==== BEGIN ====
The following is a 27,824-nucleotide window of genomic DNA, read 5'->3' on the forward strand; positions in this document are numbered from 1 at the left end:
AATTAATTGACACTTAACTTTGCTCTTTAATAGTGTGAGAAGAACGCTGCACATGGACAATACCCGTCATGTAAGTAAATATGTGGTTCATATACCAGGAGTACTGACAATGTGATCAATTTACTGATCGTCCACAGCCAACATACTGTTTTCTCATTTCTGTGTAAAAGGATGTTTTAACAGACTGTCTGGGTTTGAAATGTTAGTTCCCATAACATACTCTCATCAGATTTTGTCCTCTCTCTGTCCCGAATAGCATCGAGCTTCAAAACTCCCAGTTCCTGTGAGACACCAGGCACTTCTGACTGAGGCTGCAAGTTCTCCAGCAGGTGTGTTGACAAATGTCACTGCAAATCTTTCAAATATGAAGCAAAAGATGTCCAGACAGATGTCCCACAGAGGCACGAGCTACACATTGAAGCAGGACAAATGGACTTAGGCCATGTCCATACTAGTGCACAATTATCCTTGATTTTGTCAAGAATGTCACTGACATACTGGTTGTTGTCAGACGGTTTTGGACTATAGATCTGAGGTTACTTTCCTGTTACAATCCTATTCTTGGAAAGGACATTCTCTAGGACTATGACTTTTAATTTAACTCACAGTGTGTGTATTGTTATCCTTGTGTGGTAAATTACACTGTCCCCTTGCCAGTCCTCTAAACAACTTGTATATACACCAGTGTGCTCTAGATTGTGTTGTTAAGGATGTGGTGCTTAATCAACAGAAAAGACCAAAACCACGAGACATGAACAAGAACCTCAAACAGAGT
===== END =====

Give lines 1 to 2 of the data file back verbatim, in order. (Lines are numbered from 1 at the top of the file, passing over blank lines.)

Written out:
The following is a 27,824-nucleotide window of genomic DNA, read 5'->3' on the forward strand; positions in this document are numbered from 1 at the left end:
AATTAATTGACACTTAACTTTGCTCTTTAATAGTGTGAGAAGAACGCTGCACATGGACAATACCCGTCATGTAAGTAAATATGTGGTTCATATACCAGGAGTACTGACAATGTGATCAATTTACTGATCGTCCACAGCCAACATACTGTTTTCTCATTTCTGTGTAAAAGGATGTTTTAACAGACTGTCTGGGTTTGAAATGTTAGTTCCCATAACATACTCTCATCAGATTTTGTCCTCTCTCTGTCCCGAATAGCATCGAGCTTCAAAACTCCCAGTTCCTGTGAGACACCAGGCACTTCTGACTGAGGCTGCAAGTTCTCCAGCAGGTGTGTTGACAAATGTCACTGCAAATCTTTCAAATATGAAGCAAAAGATGTCCAGACAGATGTCCCACAGAGGCACGAGCTACACATTGAAGCAGGACAAATGGACTTAGGCCATGTCCATACTAGTGCACAATTATCCTTGATTTTGTCAAGAATGTCACTGACATACTGGTTGTTGTCAGACGGTTTTGGACTATAGATCTGAGGTTACTTTCCTGTTACAATCCTATTCTTGGAAAGGACATTCTCTAGGACTATGACTTTTAATTTAACTCACAGTGTGTGTATTGTTATCCTTGTGTGGTAAATTACACTGTCCCCTTGCCAGTCCTCTAAACAACTTGTATATACACCAGTGTGCTCTAGATTGTGTTGTTAAGGATGTGGTGCTTAATCAACAGAAAAGACCAAAACCACGAGACATGAACAAGAACCTCAAACAGAGT